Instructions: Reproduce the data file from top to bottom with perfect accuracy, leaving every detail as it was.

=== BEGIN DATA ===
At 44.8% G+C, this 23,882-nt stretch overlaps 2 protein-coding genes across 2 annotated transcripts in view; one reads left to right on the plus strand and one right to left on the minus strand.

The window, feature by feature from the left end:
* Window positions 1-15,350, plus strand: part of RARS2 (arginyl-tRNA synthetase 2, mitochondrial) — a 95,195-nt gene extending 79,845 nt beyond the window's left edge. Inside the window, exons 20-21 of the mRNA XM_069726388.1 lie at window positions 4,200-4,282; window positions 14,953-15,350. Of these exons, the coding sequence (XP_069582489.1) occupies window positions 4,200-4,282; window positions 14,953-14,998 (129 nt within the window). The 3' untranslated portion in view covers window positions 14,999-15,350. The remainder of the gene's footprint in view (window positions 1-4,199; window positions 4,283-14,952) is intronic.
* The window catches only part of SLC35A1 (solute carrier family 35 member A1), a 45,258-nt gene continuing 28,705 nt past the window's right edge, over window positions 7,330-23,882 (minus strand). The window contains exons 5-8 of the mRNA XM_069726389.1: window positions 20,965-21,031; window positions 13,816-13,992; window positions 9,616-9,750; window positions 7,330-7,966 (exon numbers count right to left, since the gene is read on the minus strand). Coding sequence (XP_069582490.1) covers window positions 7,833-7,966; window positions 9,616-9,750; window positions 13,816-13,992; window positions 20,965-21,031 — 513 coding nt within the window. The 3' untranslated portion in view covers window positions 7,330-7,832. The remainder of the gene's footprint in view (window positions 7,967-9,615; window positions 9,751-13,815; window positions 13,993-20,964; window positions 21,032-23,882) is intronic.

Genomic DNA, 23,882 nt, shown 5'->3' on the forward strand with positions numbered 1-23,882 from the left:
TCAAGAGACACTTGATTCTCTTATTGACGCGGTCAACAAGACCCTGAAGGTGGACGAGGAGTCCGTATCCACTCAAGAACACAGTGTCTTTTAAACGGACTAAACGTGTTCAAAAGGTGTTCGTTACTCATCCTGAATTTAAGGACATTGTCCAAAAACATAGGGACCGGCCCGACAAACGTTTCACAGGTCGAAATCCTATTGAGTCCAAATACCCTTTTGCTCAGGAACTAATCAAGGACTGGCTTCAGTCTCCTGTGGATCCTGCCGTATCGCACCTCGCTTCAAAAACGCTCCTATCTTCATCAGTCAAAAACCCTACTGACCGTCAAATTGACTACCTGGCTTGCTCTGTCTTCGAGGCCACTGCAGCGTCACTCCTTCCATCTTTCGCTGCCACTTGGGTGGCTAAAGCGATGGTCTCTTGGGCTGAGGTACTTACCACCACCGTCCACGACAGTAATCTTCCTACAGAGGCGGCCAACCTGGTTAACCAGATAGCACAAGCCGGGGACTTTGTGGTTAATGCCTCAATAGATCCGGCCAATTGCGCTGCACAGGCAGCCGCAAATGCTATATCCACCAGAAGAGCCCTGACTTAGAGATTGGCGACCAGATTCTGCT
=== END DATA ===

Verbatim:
At 44.8% G+C, this 23,882-nt stretch overlaps 2 protein-coding genes across 2 annotated transcripts in view; one reads left to right on the plus strand and one right to left on the minus strand.

The window, feature by feature from the left end:
* Window positions 1-15,350, plus strand: part of RARS2 (arginyl-tRNA synthetase 2, mitochondrial) — a 95,195-nt gene extending 79,845 nt beyond the window's left edge. Inside the window, exons 20-21 of the mRNA XM_069726388.1 lie at window positions 4,200-4,282; window positions 14,953-15,350. Of these exons, the coding sequence (XP_069582489.1) occupies window positions 4,200-4,282; window positions 14,953-14,998 (129 nt within the window). The 3' untranslated portion in view covers window positions 14,999-15,350. The remainder of the gene's footprint in view (window positions 1-4,199; window positions 4,283-14,952) is intronic.
* The window catches only part of SLC35A1 (solute carrier family 35 member A1), a 45,258-nt gene continuing 28,705 nt past the window's right edge, over window positions 7,330-23,882 (minus strand). The window contains exons 5-8 of the mRNA XM_069726389.1: window positions 20,965-21,031; window positions 13,816-13,992; window positions 9,616-9,750; window positions 7,330-7,966 (exon numbers count right to left, since the gene is read on the minus strand). Coding sequence (XP_069582490.1) covers window positions 7,833-7,966; window positions 9,616-9,750; window positions 13,816-13,992; window positions 20,965-21,031 — 513 coding nt within the window. The 3' untranslated portion in view covers window positions 7,330-7,832. The remainder of the gene's footprint in view (window positions 7,967-9,615; window positions 9,751-13,815; window positions 13,993-20,964; window positions 21,032-23,882) is intronic.

Genomic DNA, 23,882 nt, shown 5'->3' on the forward strand with positions numbered 1-23,882 from the left:
TCAAGAGACACTTGATTCTCTTATTGACGCGGTCAACAAGACCCTGAAGGTGGACGAGGAGTCCGTATCCACTCAAGAACACAGTGTCTTTTAAACGGACTAAACGTGTTCAAAAGGTGTTCGTTACTCATCCTGAATTTAAGGACATTGTCCAAAAACATAGGGACCGGCCCGACAAACGTTTCACAGGTCGAAATCCTATTGAGTCCAAATACCCTTTTGCTCAGGAACTAATCAAGGACTGGCTTCAGTCTCCTGTGGATCCTGCCGTATCGCACCTCGCTTCAAAAACGCTCCTATCTTCATCAGTCAAAAACCCTACTGACCGTCAAATTGACTACCTGGCTTGCTCTGTCTTCGAGGCCACTGCAGCGTCACTCCTTCCATCTTTCGCTGCCACTTGGGTGGCTAAAGCGATGGTCTCTTGGGCTGAGGTACTTACCACCACCGTCCACGACAGTAATCTTCCTACAGAGGCGGCCAACCTGGTTAACCAGATAGCACAAGCCGGGGACTTTGTGGTTAATGCCTCAATAGATCCGGCCAATTGCGCTGCACAGGCAGCCGCAAATGCTATATCCACCAGAAGAGCCCTGACTTAGAGATTGGCGACCAGATTCTGCT